But with name recognition and a local political machine, Karygiannis pretty much had the advantage of any council incumbent, especially against relative unknowns Franco Ng and Cozette Giannini. While the Toronto Star endorsed Ng, NOW magazine endorsed Giannini, Karygiannis won in a landslide; taking 58.9% of the vote and all but three polls. Second-place Franco Ng netted only 18.1% of the vote (and came first in two polls), Giannini came in third with 9.8%. Fourth-place Derek Li came first in one poll, though this was a long-term medical institution with a small voting population.
There was no contest in Ward 40, represented by councillor Norm Kelly, who won with an astounding 86% of the vote. But I’m certainly not complaining.
Kelly is a long-term city councillor, but is also a historian, and taught history at Upper Canada College. He was first elected to municipal politics in 1974 as an alderman on Scarborough council. He was a Liberal MP between 1980 and 1984, losing to the Progressive Conservatives in the Mulroney landslide of 1984. After making an unsuccessful run for mayor of Scarborough in 1985, Kelly turned to real estate before returning to Scarborough council in 1994; he has been a Toronto councillor since the 1997 amalgamation.
Kelly, a centre-right ally of mayors Lastman and Ford (between 2011 and 2014, Kelly voted with the mayor over 80% of the time), was named deputy mayor in August 2013. This was after Rob Ford’s first pick for deputy mayor, Doug Holyday, resigned after a by-election win in Etobicoke-Lakeshore for the Ontario Progressive Conservatives. (The losing Liberal candidate in that by-election, fellow Etobicoke councillor Peter Milczyn, won in the general election in the June 2014 general election). As Rob Ford’s personal scandals involving drug use and lewd behaviour deepened in 2013; council stripped Ford of most of his powers, transferring them to Kelly in November 2013. Kelly quickly re-established order and decorum to City Hall with humour and grace, and for that, politicians and observers of all political stripes were grateful. Even the lefty NOW magazine endorsed Kelly for re-election in 2014.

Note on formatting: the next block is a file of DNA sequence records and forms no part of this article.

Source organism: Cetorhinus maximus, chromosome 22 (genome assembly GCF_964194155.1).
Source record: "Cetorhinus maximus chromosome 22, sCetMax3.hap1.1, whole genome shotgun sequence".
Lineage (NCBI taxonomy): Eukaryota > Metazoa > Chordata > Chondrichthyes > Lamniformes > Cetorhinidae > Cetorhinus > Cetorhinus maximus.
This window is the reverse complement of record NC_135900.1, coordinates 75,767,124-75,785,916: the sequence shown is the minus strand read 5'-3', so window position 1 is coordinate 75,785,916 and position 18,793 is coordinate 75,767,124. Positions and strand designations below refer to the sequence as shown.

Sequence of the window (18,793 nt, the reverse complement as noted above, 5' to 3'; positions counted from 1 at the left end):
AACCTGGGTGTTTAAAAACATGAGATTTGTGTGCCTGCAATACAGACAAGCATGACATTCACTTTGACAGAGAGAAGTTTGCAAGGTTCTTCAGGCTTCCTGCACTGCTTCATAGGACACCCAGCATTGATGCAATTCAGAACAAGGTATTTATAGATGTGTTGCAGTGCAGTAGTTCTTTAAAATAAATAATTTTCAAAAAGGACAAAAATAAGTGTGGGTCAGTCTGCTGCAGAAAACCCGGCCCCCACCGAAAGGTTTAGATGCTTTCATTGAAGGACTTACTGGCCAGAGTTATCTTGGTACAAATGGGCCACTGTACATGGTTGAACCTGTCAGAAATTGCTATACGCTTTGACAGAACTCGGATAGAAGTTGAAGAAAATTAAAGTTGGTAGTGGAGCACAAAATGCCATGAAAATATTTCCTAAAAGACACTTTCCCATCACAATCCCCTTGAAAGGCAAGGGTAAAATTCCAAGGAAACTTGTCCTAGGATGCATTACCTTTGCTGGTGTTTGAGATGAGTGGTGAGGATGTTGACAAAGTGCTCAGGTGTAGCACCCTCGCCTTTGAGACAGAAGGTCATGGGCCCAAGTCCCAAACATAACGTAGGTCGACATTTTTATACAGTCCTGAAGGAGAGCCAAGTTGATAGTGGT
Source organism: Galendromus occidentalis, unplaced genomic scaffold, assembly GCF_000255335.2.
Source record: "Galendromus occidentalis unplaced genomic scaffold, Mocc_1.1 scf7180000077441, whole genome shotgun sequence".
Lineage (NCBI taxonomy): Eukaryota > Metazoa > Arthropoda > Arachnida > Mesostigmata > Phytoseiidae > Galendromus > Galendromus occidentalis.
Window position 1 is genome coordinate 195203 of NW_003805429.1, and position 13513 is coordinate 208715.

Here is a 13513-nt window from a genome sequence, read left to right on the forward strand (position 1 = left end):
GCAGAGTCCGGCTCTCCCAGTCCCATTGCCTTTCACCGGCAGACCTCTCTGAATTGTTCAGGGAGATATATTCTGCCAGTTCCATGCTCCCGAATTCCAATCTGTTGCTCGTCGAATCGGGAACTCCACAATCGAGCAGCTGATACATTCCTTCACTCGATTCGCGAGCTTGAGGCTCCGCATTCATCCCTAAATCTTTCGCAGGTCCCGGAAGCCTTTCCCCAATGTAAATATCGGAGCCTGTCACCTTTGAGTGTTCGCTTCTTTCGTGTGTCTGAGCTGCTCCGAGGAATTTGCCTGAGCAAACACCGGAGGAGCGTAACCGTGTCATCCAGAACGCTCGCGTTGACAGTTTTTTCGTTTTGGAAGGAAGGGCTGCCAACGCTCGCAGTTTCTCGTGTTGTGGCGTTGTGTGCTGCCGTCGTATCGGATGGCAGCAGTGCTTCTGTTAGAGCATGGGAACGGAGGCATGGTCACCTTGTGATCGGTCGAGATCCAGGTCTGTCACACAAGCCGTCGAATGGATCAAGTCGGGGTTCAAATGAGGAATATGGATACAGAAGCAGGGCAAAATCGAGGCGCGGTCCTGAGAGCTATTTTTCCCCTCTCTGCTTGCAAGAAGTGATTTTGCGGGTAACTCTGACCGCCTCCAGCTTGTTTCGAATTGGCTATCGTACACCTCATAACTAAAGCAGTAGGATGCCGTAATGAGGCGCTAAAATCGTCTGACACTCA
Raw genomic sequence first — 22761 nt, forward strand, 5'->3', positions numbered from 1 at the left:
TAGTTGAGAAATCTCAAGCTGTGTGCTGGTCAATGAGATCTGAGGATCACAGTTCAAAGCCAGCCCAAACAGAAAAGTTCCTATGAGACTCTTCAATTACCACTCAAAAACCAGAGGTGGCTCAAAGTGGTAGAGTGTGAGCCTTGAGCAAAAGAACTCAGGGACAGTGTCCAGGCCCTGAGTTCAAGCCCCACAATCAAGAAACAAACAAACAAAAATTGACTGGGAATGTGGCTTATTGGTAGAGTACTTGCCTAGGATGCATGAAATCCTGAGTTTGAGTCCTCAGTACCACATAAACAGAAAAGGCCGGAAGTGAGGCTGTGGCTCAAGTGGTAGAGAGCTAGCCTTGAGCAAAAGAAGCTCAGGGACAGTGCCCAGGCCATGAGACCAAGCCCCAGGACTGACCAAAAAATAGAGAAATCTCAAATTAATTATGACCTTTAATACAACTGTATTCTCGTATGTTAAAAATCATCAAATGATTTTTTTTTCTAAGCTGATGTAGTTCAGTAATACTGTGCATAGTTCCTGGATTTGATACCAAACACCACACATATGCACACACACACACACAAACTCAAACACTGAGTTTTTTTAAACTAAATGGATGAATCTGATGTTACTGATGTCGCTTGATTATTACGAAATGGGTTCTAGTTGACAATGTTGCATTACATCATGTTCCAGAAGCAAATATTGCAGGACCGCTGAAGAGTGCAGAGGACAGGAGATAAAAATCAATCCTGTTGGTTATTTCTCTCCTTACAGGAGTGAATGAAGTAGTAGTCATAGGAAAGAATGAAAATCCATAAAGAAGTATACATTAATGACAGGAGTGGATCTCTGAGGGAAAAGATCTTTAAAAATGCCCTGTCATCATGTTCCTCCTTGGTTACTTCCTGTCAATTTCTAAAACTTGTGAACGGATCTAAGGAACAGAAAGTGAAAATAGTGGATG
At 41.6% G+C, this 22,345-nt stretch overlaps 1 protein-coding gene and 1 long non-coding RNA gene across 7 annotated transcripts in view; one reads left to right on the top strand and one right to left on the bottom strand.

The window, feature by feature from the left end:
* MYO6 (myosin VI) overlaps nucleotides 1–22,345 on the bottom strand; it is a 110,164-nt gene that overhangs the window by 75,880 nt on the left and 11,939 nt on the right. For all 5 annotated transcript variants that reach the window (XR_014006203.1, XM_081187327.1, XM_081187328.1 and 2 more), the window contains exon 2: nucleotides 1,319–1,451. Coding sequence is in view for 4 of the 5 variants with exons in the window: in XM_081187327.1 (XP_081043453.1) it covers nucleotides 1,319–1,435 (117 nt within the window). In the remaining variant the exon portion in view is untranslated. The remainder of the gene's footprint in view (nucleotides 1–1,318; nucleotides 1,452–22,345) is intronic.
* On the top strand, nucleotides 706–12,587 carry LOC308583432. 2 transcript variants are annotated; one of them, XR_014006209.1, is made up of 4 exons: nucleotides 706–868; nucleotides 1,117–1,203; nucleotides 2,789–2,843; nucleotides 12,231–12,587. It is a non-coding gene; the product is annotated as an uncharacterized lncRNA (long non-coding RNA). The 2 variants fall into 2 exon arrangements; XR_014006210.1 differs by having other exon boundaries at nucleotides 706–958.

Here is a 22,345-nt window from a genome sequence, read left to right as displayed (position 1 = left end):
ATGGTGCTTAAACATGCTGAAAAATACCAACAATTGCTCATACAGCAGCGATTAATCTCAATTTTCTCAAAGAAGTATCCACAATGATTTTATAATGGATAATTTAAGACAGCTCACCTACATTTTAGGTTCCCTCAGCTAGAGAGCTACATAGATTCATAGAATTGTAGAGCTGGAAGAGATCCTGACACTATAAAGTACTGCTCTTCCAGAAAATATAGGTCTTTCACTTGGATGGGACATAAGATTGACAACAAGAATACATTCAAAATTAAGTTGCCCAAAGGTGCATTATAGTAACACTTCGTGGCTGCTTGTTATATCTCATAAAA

Unfortunately, John Tory picked Denzil Minnan-Wong (who, to put it nicely, is not nearly as well-liked as Norm Kelly) as his lead Deputy Mayor. (Vince Crisanti, Glenn De Baeremaeker, and Pam McConnell were chosen as Tory’s secondary deputy mayors.)
Given Kelly’s sweep of all polls in Ward 40, there was no need to create a map of the council race here.
Post script: It’s also worth noting that Wards 39 and 40 were represented at the Toronto District School Board by Sam Sotiropoulos, a homophobic and transphobic individual, whose offenses are nicely summed up by Torontoist in its annual Heroes and Villains feature. Sotiropoulos lost to Manna Wong by 2067 votes. Still Sotiropoulos came in second place, and got 9,621 votes. I hope this can be chalked up to the incumbency factor and that many voters simply do not pay attention to school board politics.
(Hat tip to Paula Cheung reminding me to include this post script, one of the bright spots of the 2014 election.)
*It should be noted that Olivia Chow immigrated from Hong Kong and speaks Cantonese, many in Ward 39’s Chinese-Canadian community are immigrants from Mainland China and speak Mandarin. And of course, there are many considerations one makes when deciding who to vote for; as I mentioned earlier, I am not surprised to see Chow do so poorly in Agincourt.